GLANVILL (or Glanvil), JOSEPH (1636–1680); English philosopher, was born at Plymouth in 1636, and was educated at Exeter and Lincoln colleges, Oxford, where he graduated as M.A. in 1658. After the Restoration he was successively rector of Wimbush, Essex, vicar of Frome Selwood, Somersetshire, rector of Streat and Walton. In 1666 he was appointed to the abbey church, Bath; in 1678 he became prebendary of Worcester Cathedral, and acted as chaplain in ordinary to Charles II. from 1672. He died at Bath in November 1680. Glanvill’s first work (a passage in which suggested the theme of Matthew Arnold’s Scholar Gipsy), The Vanity of Dogmatizing, or Confidence in Opinions, manifested in a Discourse of the shortness and uncertainty of our Knowledge, and its Causes, with Reflexions on Peripateticism, and an Apology for Philosophy (1661), is interesting as showing one special direction in which the new method of the Cartesian philosophy might be developed. Pascal had already shown how philosophical scepticism might be employed as a bulwark for faith, and Glanvill follows in the same track. The philosophic endeavour to cognize the whole system of things by referring all events to their causes appears to him to be from the outset doomed to failure. For if we inquire into this causal relation we find that though we know isolated facts, we cannot perceive any such connexion between them as that the one should give rise to the other. In the words of Hume, “they seem conjoined but never connected.” All causes then are but secondary, i.e. merely the occasions on which the one first cause operates. It is singular enough that Glanvill who had not only shown, but even exaggerated, the infirmity of human reason, himself provided an example of its weakness; for, after having combated scientific dogmatism, he not only yielded to vulgar superstitions, but actually endeavoured to accredit them both in his revised edition of the Vanity of Dogmatizing, published as Scepsis scientifica (1665, ed. Rev. John Owen, 1885), and in his Philosophical Considerations concerning the existence of Sorcerers and Sorcery (1666). The latter work appears to have been based on the story of the drum which was alleged to have been heard every night in a house in Wiltshire (Tedworth, belonging to a Mr Mompesson), a story which made much noise in the year 1663, and which is supposed to have furnished Addison with the idea of his comedy the Drummer. At his death Glanvill left a piece entitled Sadducismus Triumphatus (printed in 1681, reprinted with some additions in 1682, German trans. 1701). He had there collected twenty-six relations or stories of the same description as that of the drum, in order to establish, by a series of facts, the opinion which he had expressed in his Philosophical Considerations. Glanvill supported a much more honourable cause when he undertook the defence of the Royal Society of London, under the title of Plus Ultra, or the Progress and Advancement of Science since the time of Aristotle (1668), a work which shows how thoroughly he was imbued with the ideas of the empirical method.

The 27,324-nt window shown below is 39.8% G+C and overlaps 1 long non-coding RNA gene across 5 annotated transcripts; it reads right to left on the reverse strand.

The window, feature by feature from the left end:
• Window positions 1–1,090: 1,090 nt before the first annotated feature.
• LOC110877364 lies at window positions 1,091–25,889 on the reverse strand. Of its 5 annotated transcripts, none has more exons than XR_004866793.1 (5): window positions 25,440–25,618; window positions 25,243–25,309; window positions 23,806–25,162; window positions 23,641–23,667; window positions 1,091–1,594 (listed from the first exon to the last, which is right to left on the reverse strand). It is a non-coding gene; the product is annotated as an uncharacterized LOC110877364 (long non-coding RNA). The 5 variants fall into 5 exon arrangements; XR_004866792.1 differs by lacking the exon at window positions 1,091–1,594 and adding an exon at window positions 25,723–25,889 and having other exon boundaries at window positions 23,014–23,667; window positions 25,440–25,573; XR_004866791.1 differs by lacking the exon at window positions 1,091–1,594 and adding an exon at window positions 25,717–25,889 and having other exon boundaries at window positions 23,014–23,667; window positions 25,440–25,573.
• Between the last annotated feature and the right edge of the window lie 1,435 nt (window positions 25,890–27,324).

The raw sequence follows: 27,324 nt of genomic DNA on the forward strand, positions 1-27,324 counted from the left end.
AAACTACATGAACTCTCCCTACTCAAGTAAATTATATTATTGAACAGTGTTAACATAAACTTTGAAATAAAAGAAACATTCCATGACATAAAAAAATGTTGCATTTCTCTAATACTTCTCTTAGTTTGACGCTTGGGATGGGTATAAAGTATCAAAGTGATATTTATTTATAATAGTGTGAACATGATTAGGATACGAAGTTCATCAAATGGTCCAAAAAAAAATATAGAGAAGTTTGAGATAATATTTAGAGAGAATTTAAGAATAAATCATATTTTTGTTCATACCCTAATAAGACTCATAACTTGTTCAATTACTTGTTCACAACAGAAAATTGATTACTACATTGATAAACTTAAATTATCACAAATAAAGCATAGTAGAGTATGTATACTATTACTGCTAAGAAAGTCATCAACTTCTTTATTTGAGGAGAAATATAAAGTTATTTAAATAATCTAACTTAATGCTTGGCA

Besides the works already noticed, Glanvill wrote Lux orientalis (1662); Philosophia pia (1671); Essays on Several Important Subjects in Philosophy and Religion (1676); An Essay concerning Preaching; and Sermons. See C. Rémusat, Hist. de la phil. en Angleterre, bk. iii. ch. xi.; W. E. H. Lecky, Rationalism in Europe (1865), i. 120–128; Hallam’s Literature of Europe, iii. 358–362; Tulloch’s Rational Theology, ii. 443-455.